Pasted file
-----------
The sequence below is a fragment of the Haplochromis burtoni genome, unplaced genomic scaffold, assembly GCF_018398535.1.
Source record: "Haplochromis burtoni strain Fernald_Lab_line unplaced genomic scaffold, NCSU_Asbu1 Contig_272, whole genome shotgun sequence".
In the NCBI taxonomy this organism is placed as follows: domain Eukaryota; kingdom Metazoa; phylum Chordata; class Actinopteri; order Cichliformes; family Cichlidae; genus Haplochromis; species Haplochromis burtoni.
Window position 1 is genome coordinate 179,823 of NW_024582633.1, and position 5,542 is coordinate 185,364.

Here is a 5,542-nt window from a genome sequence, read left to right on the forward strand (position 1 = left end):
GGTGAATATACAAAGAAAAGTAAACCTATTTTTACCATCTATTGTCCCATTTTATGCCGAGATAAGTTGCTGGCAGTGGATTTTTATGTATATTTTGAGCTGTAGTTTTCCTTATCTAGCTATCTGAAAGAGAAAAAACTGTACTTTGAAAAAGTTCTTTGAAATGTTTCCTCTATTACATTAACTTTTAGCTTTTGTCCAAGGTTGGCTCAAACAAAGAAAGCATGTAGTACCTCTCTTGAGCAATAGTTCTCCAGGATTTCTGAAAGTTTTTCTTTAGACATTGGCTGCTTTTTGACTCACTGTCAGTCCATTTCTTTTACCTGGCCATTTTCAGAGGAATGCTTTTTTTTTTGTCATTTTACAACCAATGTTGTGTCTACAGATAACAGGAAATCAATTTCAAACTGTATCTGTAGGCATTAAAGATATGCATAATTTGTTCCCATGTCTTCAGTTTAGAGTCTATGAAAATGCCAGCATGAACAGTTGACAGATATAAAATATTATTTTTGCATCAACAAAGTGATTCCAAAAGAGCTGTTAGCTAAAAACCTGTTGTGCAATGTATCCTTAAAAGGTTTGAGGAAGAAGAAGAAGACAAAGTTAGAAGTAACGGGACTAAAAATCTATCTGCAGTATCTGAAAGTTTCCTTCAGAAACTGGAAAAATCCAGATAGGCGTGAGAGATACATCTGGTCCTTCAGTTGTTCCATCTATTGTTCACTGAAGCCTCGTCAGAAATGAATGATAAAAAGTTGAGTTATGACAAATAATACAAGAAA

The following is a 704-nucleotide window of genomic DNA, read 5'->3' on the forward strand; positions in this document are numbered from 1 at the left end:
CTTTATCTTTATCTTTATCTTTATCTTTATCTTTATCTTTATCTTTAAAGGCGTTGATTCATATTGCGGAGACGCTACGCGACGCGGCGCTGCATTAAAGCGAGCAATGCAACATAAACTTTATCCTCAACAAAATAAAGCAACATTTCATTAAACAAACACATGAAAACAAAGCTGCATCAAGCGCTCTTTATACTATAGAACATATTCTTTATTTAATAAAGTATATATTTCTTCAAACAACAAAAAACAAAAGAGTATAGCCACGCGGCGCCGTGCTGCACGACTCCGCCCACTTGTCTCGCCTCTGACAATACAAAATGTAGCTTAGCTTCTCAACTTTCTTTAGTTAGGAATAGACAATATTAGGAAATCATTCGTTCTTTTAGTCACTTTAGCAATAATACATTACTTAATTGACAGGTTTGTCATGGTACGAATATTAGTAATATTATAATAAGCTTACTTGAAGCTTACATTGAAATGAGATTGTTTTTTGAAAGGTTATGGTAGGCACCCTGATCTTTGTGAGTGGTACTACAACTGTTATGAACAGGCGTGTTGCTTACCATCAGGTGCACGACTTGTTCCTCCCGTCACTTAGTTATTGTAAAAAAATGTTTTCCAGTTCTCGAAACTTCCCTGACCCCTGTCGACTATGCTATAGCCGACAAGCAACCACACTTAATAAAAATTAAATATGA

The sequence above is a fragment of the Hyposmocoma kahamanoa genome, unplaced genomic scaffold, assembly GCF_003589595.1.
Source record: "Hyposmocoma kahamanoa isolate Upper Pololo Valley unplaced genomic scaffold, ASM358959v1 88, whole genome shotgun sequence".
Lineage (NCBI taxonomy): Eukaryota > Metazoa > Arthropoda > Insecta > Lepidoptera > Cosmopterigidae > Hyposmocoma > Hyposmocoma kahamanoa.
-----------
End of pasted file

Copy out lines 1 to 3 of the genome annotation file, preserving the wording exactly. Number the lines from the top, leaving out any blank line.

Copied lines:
The sequence below is a fragment of the Haplochromis burtoni genome, unplaced genomic scaffold, assembly GCF_018398535.1.
Source record: "Haplochromis burtoni strain Fernald_Lab_line unplaced genomic scaffold, NCSU_Asbu1 Contig_272, whole genome shotgun sequence".
In the NCBI taxonomy this organism is placed as follows: domain Eukaryota; kingdom Metazoa; phylum Chordata; class Actinopteri; order Cichliformes; family Cichlidae; genus Haplochromis; species Haplochromis burtoni.